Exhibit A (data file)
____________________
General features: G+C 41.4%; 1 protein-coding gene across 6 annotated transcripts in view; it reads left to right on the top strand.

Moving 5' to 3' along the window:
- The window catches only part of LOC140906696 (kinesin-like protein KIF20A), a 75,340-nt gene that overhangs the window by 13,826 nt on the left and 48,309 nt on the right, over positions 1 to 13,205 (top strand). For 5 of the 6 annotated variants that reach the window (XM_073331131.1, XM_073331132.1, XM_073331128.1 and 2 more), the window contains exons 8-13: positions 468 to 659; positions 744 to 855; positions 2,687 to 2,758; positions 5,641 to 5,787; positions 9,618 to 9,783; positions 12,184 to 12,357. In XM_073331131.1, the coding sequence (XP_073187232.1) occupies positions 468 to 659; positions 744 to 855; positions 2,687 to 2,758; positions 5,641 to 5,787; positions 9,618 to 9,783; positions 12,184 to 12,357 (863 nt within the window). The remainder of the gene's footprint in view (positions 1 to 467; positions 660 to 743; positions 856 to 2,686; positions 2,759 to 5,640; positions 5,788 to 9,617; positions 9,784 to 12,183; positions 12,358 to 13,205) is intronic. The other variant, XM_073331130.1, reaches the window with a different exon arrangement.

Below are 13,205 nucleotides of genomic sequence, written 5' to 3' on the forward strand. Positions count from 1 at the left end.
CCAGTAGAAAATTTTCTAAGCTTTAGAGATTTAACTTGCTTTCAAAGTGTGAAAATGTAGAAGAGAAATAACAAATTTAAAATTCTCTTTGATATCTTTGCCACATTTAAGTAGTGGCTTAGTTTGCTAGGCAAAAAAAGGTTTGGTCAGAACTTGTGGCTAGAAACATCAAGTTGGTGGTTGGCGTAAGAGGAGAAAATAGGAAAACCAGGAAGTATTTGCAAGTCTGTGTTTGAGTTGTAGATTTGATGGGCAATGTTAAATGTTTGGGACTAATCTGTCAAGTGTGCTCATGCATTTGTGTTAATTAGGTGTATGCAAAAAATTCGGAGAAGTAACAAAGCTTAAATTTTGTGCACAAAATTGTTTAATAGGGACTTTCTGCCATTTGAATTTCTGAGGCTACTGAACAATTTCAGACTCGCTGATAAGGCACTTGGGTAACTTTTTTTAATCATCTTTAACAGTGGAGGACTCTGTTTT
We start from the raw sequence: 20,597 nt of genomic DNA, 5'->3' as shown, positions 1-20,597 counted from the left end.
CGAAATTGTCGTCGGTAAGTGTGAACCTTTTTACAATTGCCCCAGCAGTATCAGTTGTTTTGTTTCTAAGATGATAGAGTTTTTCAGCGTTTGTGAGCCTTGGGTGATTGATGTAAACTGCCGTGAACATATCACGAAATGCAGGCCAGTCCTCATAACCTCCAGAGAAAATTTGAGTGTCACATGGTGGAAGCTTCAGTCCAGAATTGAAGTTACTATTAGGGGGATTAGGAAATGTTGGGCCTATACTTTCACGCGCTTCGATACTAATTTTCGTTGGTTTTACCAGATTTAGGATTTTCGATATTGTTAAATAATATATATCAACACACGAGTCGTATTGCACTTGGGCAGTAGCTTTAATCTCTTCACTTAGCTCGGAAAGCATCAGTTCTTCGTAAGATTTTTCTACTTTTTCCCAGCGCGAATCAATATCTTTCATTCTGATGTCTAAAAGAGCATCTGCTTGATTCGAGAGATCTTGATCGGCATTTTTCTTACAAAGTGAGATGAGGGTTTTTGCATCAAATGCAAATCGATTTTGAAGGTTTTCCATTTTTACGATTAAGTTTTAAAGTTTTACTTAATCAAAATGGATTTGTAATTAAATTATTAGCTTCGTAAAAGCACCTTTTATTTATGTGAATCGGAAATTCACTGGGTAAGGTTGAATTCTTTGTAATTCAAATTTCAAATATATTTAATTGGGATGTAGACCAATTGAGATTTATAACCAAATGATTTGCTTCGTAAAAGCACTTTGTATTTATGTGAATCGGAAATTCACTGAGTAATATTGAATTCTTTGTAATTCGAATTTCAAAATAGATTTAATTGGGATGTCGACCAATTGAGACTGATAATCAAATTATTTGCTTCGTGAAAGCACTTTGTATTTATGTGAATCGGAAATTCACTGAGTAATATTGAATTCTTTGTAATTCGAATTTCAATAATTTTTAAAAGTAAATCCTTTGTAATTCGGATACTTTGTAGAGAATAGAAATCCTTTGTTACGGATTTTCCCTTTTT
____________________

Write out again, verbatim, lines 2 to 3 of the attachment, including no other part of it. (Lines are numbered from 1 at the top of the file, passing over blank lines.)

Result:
Moving 5' to 3' along the window:
- The window catches only part of LOC140906696 (kinesin-like protein KIF20A), a 75,340-nt gene that overhangs the window by 13,826 nt on the left and 48,309 nt on the right, over positions 1 to 13,205 (top strand). For 5 of the 6 annotated variants that reach the window (XM_073331131.1, XM_073331132.1, XM_073331128.1 and 2 more), the window contains exons 8-13: positions 468 to 659; positions 744 to 855; positions 2,687 to 2,758; positions 5,641 to 5,787; positions 9,618 to 9,783; positions 12,184 to 12,357. In XM_073331131.1, the coding sequence (XP_073187232.1) occupies positions 468 to 659; positions 744 to 855; positions 2,687 to 2,758; positions 5,641 to 5,787; positions 9,618 to 9,783; positions 12,184 to 12,357 (863 nt within the window). The remainder of the gene's footprint in view (positions 1 to 467; positions 660 to 743; positions 856 to 2,686; positions 2,759 to 5,640; positions 5,788 to 9,617; positions 9,784 to 12,183; positions 12,358 to 13,205) is intronic. The other variant, XM_073331130.1, reaches the window with a different exon arrangement.